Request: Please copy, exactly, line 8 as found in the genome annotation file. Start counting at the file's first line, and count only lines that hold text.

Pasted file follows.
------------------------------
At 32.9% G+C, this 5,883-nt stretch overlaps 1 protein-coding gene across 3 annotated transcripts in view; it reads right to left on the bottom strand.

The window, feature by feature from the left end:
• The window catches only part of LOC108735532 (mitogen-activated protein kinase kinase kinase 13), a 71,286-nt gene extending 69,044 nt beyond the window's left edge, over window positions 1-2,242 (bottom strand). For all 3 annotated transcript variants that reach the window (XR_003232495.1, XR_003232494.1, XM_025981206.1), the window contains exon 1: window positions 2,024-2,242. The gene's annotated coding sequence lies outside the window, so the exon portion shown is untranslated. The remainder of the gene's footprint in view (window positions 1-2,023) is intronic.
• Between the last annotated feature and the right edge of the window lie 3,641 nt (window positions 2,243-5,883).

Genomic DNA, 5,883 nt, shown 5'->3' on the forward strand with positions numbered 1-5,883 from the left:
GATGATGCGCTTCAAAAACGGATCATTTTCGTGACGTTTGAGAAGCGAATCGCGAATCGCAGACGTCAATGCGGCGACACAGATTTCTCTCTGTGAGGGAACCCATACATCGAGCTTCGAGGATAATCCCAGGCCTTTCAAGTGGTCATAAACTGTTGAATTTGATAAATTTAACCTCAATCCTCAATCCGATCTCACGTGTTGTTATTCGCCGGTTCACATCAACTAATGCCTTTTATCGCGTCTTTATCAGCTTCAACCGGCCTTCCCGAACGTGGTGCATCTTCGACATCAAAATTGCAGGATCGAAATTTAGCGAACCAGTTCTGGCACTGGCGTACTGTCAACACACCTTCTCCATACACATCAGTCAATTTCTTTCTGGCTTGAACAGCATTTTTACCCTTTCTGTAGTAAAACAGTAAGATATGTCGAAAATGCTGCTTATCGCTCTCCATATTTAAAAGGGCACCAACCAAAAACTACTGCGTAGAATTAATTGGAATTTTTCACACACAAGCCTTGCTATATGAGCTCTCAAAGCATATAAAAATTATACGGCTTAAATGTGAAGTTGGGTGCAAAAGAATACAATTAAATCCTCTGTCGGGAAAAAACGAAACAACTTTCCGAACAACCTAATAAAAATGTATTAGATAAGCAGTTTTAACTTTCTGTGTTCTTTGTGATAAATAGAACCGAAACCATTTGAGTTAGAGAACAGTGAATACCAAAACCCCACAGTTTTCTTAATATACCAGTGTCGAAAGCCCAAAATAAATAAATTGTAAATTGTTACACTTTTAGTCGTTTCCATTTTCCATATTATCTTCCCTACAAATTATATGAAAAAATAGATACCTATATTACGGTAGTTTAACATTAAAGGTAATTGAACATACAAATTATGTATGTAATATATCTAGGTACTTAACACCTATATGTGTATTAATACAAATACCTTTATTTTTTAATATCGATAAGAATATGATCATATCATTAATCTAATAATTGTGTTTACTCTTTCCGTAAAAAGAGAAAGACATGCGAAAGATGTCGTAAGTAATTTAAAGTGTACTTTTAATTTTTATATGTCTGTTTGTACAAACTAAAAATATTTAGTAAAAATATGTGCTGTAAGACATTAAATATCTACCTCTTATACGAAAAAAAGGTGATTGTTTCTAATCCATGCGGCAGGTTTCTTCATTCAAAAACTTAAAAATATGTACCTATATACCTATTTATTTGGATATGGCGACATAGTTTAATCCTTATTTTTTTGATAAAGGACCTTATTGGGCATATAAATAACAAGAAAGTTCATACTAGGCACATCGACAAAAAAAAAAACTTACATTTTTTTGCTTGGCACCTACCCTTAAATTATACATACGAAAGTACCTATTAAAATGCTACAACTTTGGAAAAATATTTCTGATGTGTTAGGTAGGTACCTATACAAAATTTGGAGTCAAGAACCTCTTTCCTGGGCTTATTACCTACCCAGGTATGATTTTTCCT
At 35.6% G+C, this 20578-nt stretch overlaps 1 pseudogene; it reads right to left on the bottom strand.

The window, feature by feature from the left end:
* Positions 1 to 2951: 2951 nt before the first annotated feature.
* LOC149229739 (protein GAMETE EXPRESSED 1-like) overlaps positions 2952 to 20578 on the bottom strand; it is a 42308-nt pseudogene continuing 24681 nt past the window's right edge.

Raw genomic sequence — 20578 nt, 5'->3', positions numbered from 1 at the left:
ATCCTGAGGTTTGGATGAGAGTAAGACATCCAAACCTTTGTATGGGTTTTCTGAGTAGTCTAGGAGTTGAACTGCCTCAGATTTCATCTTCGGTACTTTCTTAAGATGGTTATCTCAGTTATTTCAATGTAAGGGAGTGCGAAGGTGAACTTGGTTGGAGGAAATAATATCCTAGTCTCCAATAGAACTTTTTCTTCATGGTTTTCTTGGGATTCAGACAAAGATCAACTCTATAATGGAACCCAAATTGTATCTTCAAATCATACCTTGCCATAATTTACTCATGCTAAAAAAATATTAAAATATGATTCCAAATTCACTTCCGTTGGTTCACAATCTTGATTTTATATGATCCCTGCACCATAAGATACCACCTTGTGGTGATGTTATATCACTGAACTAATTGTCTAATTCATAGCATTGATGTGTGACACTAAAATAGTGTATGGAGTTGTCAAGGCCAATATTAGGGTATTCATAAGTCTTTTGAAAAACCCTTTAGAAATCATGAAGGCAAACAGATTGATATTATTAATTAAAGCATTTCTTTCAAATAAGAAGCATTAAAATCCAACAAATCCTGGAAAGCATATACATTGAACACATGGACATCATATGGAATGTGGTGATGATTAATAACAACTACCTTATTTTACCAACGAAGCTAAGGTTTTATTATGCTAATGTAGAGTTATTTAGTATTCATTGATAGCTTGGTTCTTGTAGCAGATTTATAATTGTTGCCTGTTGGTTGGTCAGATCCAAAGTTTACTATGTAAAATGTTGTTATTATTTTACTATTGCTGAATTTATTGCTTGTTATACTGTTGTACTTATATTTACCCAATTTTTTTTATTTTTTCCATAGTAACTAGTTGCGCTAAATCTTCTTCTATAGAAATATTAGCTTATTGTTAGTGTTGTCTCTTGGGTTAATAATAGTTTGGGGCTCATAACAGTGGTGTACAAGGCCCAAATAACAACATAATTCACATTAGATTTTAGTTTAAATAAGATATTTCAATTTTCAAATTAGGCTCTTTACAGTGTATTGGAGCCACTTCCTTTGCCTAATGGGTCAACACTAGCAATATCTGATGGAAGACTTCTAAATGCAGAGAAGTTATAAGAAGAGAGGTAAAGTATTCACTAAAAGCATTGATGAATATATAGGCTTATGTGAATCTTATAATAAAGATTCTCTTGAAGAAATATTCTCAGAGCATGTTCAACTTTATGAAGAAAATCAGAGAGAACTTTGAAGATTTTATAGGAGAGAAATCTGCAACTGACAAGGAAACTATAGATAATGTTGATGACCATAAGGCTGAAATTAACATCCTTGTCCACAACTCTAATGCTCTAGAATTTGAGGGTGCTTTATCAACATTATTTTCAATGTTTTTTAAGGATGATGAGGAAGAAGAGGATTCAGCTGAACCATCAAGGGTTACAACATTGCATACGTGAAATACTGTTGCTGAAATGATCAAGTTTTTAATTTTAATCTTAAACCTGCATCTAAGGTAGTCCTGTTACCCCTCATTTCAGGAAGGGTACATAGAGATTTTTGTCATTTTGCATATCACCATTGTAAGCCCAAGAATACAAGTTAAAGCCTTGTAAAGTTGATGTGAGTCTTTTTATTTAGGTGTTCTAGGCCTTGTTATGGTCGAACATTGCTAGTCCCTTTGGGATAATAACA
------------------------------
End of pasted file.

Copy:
The window, feature by feature from the left end: